Chemistry

Astronomy - Chemistry - Sep 14
Astronomy - Chemistry
A UK-led team of astronomers has discovered a rare molecule - phosphine - in the clouds of Venus, pointing to the possibility of extra-terrestrial 'aerial' life. The presence of life is the only known explanation for the amount of phosphine inferred by observations Paul Rimmer Astronomers have speculated for decades that high clouds on Venus could offer a home for microbes - floating free of the scorching surface, but tolerating very high acidity.
History - Chemistry - Aug 27
History - Chemistry

Analysing three components of ceramic cooking pots - charred remains, inner surface residues and lipids absorbed within the ceramic walls - may help archaeologists uncover detailed timelines of culinary cooking practices used by ancient civilisations.

Environment - Chemistry - Aug 24

Researchers have developed a standalone device that converts sunlight, carbon dioxide and water into a carbon-neutral fuel, without requiring any additional components or electricity.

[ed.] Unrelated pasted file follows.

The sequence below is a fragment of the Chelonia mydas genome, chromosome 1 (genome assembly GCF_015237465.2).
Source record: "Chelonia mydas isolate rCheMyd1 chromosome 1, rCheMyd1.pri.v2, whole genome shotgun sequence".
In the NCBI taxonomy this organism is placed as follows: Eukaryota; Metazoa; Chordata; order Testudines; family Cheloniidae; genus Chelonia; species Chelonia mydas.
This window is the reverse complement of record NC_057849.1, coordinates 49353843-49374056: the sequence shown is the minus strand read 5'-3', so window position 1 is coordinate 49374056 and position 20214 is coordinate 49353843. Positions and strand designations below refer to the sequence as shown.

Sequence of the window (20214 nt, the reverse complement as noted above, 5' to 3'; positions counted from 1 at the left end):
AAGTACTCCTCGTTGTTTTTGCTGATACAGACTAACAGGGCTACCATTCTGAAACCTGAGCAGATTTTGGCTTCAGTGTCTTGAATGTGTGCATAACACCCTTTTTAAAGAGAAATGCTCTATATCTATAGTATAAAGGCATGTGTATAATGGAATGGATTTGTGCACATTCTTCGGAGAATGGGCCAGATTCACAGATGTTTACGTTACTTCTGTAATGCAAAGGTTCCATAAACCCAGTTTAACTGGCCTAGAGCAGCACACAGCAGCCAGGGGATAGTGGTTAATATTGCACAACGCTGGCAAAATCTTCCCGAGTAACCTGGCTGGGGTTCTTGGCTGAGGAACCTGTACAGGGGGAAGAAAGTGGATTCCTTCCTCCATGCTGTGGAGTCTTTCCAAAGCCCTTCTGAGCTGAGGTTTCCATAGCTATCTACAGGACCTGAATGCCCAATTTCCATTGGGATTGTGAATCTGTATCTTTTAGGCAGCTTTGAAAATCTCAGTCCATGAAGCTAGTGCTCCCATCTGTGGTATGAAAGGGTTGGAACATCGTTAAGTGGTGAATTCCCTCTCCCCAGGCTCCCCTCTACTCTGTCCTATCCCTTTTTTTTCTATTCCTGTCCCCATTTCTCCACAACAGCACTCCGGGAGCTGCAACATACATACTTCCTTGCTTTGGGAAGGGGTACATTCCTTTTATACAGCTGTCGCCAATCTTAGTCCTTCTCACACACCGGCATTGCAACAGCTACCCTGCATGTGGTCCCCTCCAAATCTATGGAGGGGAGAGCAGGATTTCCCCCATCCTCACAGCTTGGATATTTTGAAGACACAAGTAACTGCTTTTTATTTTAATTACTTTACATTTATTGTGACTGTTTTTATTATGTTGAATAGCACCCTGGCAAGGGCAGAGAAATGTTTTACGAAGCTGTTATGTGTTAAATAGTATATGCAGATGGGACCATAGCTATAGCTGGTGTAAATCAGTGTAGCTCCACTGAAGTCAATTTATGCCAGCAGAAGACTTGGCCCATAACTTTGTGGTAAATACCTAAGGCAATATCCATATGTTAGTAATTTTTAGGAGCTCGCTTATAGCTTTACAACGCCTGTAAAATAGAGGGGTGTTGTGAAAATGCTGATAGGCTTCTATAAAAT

Materials Science - Chemistry - Jul 17
Materials Science - Chemistry

Imperial has co-developed the first synthetic membrane to separate crude oil and crude oil fractions, which could help reduce carbon emissions.

Materials Science - Chemistry - Aug 24

Researchers have identified a potential new degradation mechanism for electric vehicle batteries - a key step to designing effective methods to improve battery lifespan. The researchers, from the Universities of Cambridge and Liverpool, and the Diamond Light Source, have identified one of the reasons why state-of-the-art 'nickel-rich' battery materials become fatigued, and can no longer be fully charged after prolonged use.

Chemistry - Jul 30

The giant sarsen stones that form the primary architecture of Stonehenge originate from West Woods on the edge of Wiltshire's Marlborough Downs, according to new research involving UCL. While the smaller 'bluestones' near the centre of the monument have been traced to Wales, the origin of the sarsen stones used to construct Stonehenge around 2,500 BC have remained a mystery for over four centuries.

Chemistry - Jul 10

Cardiff University scientists have devised a new way of making reactions up to 70 times faster by using state-of-the-art equipment to spin chemicals around.


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